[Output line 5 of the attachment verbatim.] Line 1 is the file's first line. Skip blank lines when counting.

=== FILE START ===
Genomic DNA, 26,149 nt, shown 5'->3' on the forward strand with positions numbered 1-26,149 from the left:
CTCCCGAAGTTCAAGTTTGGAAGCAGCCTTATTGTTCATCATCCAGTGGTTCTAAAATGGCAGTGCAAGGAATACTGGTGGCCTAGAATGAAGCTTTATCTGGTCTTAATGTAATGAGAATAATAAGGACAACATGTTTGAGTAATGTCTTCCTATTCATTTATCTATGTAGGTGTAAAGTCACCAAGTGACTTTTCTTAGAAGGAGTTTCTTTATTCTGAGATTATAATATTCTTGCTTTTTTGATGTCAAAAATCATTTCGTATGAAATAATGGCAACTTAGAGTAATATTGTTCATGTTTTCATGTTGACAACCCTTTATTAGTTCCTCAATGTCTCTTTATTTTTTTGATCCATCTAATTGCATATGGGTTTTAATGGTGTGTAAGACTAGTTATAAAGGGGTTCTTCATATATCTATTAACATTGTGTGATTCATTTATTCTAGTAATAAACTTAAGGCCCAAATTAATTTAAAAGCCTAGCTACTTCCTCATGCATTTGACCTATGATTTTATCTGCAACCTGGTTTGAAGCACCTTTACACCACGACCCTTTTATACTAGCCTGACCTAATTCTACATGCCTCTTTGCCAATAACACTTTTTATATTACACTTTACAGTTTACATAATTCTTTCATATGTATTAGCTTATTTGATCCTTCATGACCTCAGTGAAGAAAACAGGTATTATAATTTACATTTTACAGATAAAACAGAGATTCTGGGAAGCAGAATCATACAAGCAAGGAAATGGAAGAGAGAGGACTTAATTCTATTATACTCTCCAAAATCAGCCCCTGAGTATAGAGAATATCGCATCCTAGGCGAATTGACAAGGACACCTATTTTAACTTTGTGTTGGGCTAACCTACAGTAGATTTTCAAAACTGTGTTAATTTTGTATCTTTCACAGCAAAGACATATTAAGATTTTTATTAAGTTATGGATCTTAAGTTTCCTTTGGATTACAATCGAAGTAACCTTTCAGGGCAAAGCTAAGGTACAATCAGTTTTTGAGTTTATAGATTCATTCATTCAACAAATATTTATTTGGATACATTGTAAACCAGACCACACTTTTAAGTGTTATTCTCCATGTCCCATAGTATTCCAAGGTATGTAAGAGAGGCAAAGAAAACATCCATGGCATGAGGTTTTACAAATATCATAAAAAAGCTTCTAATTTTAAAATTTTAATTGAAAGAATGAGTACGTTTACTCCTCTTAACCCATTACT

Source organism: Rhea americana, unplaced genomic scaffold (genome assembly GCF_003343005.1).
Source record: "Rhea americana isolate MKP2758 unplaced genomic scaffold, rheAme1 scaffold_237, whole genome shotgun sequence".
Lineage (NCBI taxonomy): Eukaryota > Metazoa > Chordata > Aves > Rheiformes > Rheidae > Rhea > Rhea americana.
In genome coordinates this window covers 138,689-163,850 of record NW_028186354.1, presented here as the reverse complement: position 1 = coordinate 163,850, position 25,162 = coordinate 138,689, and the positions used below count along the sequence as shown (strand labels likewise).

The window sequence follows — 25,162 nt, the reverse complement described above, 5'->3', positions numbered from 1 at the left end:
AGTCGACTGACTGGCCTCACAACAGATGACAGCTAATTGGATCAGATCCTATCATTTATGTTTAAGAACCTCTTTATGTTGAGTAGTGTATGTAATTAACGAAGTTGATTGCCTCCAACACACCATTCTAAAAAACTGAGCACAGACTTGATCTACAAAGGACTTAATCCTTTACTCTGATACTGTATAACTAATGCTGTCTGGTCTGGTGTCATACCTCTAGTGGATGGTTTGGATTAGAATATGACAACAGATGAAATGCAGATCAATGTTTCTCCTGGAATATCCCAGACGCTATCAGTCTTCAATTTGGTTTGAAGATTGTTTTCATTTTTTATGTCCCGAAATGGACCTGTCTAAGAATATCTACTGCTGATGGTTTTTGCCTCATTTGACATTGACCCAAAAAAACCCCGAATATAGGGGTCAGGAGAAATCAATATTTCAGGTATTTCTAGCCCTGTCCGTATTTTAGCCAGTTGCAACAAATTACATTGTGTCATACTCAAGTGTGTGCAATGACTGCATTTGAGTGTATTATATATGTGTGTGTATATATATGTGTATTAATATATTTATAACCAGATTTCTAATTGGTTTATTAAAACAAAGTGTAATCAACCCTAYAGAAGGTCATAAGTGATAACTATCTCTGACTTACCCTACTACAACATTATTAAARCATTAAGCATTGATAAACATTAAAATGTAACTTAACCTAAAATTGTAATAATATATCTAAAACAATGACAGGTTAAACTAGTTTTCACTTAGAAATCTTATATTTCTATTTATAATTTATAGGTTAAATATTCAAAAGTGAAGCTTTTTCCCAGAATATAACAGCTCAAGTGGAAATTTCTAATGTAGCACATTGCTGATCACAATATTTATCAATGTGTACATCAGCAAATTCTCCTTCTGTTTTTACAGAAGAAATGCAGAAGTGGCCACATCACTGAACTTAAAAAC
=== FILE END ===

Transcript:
Lineage (NCBI taxonomy): Eukaryota > Metazoa > Chordata > Aves > Rheiformes > Rheidae > Rhea > Rhea americana.